“We can’t do full PC inspections at all facilities, or even the 750 targeted for the first year,” Rathnam said. So while the GMP inspection also is training based, it is conducted primarily to find red flags for pathogen or allergen controls. Of the 190 GMP inspections conducted thus far, 185 were “No Action Indicated (NAI)”; that is, no objectionable conditions or practices were found or did not justify further actions.

“We’re trying to get away from issuing 483s unless there are really significant findings,” she said. (Form 483s are issued when the observed conditions or practices indicate that a product may violate FDA requirements.) Rather, she said, to “educate before and while we regulate,” investigators are asking open-ended questions during this initial phase to provide mutual education.

The standard timeframe for a full PC inspection is 22 hours, with a for-cause inspection likely to be longer. So, inspections are averaging about a week, she said, or more if environmental swabbing is conducted. (See Pathogen: Pet or a Pest?, for more on FDA’s environmental swabbing.) Investigators are undergoing PCQI training as well as shadowing – which means you may have several investigators in your facility at one time — those conducting the inspection and those who are shadowing them to learn.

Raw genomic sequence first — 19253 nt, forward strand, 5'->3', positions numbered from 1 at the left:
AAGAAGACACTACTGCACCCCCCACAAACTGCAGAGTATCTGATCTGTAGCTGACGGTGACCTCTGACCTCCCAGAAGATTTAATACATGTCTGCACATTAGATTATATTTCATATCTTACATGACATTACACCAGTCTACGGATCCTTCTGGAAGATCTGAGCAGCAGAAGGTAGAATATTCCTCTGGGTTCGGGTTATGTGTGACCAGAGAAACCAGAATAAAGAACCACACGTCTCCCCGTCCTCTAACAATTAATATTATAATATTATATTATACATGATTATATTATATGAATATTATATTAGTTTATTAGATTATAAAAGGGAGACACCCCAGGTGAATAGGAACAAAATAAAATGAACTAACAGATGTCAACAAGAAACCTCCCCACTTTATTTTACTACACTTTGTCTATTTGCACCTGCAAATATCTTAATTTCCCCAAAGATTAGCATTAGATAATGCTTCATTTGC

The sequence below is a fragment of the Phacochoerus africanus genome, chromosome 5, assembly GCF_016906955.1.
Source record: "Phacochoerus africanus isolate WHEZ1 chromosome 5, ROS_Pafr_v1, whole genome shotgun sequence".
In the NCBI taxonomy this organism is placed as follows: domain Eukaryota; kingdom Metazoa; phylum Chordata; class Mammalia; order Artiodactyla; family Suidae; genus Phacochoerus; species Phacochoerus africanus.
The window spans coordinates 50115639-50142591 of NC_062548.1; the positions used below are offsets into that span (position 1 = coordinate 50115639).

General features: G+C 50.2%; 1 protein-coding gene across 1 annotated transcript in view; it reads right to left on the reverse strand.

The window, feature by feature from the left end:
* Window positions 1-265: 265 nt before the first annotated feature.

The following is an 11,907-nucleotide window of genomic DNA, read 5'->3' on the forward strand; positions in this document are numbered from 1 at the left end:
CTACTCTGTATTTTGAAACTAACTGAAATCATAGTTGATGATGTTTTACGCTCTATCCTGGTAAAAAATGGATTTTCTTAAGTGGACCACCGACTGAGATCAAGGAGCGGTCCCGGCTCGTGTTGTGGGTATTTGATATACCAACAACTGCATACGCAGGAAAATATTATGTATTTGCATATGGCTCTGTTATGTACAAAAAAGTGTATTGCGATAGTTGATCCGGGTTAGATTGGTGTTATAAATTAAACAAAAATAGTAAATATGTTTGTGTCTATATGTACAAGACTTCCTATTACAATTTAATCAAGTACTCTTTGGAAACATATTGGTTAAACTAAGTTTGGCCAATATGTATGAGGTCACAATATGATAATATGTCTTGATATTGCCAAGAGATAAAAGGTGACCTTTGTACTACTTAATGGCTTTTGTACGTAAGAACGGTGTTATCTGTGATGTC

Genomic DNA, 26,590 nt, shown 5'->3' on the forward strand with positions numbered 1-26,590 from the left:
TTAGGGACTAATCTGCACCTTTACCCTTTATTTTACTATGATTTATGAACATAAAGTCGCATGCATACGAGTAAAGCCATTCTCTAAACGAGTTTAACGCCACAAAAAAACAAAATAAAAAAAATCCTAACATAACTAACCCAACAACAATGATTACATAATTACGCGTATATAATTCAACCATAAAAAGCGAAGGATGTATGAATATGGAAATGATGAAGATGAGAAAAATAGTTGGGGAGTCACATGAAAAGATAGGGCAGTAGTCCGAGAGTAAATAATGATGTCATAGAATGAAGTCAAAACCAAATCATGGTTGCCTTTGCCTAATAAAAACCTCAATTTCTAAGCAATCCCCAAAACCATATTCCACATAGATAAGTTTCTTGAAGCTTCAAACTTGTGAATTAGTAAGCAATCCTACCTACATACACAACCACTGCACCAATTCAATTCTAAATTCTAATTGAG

Rathman also confirmed that the investigators are using the Appendix 1 Guidance document, particularly the first five chapters. Inspections are not yet focusing in on supply chain provisions, but the investigators will look at facility supplier programs.

The author is Editor of QA magazine. She can be reached at llupo@gie.net.